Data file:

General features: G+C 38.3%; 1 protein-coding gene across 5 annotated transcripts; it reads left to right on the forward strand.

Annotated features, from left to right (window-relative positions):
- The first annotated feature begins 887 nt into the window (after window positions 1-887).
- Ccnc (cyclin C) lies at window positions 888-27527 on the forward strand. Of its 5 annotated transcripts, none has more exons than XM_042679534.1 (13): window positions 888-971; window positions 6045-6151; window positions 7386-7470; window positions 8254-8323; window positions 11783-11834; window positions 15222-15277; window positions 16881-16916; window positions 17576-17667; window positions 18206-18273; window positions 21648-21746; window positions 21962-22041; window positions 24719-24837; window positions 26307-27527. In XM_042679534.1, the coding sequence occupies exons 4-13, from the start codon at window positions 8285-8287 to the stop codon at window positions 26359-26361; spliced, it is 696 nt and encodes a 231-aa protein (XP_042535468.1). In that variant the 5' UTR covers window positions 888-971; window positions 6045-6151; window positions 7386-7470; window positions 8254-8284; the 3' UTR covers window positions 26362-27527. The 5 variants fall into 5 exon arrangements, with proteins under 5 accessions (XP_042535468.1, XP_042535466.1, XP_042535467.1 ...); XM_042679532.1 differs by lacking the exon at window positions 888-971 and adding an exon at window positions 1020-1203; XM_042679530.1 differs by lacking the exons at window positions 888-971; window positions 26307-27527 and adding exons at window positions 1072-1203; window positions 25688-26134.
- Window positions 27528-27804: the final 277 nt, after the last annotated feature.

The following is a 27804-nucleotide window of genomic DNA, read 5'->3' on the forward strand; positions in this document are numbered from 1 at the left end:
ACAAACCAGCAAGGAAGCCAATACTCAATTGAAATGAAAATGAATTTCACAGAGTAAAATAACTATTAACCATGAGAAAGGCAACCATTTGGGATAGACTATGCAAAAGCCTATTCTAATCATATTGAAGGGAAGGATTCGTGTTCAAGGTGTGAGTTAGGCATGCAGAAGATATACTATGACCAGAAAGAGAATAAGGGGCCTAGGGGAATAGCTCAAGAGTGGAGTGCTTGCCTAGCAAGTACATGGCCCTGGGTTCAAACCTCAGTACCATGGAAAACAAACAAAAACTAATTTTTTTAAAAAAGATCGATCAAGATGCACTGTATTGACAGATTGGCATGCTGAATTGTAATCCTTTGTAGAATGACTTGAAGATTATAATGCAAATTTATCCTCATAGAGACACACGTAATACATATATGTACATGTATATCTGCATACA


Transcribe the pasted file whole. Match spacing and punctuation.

General features: G+C 38.3%; 1 protein-coding gene across 5 annotated transcripts; it reads left to right on the forward strand.

Annotated features, from left to right (window-relative positions):
- The first annotated feature begins 887 nt into the window (after window positions 1-887).
- Ccnc (cyclin C) lies at window positions 888-27527 on the forward strand. Of its 5 annotated transcripts, none has more exons than XM_042679534.1 (13): window positions 888-971; window positions 6045-6151; window positions 7386-7470; window positions 8254-8323; window positions 11783-11834; window positions 15222-15277; window positions 16881-16916; window positions 17576-17667; window positions 18206-18273; window positions 21648-21746; window positions 21962-22041; window positions 24719-24837; window positions 26307-27527. In XM_042679534.1, the coding sequence occupies exons 4-13, from the start codon at window positions 8285-8287 to the stop codon at window positions 26359-26361; spliced, it is 696 nt and encodes a 231-aa protein (XP_042535468.1). In that variant the 5' UTR covers window positions 888-971; window positions 6045-6151; window positions 7386-7470; window positions 8254-8284; the 3' UTR covers window positions 26362-27527. The 5 variants fall into 5 exon arrangements, with proteins under 5 accessions (XP_042535468.1, XP_042535466.1, XP_042535467.1 ...); XM_042679532.1 differs by lacking the exon at window positions 888-971 and adding an exon at window positions 1020-1203; XM_042679530.1 differs by lacking the exons at window positions 888-971; window positions 26307-27527 and adding exons at window positions 1072-1203; window positions 25688-26134.
- Window positions 27528-27804: the final 277 nt, after the last annotated feature.

The following is a 27804-nucleotide window of genomic DNA, read 5'->3' on the forward strand; positions in this document are numbered from 1 at the left end:
ACAAACCAGCAAGGAAGCCAATACTCAATTGAAATGAAAATGAATTTCACAGAGTAAAATAACTATTAACCATGAGAAAGGCAACCATTTGGGATAGACTATGCAAAAGCCTATTCTAATCATATTGAAGGGAAGGATTCGTGTTCAAGGTGTGAGTTAGGCATGCAGAAGATATACTATGACCAGAAAGAGAATAAGGGGCCTAGGGGAATAGCTCAAGAGTGGAGTGCTTGCCTAGCAAGTACATGGCCCTGGGTTCAAACCTCAGTACCATGGAAAACAAACAAAAACTAATTTTTTTAAAAAAGATCGATCAAGATGCACTGTATTGACAGATTGGCATGCTGAATTGTAATCCTTTGTAGAATGACTTGAAGATTATAATGCAAATTTATCCTCATAGAGACACACGTAATACATATATGTACATGTATATCTGCATACA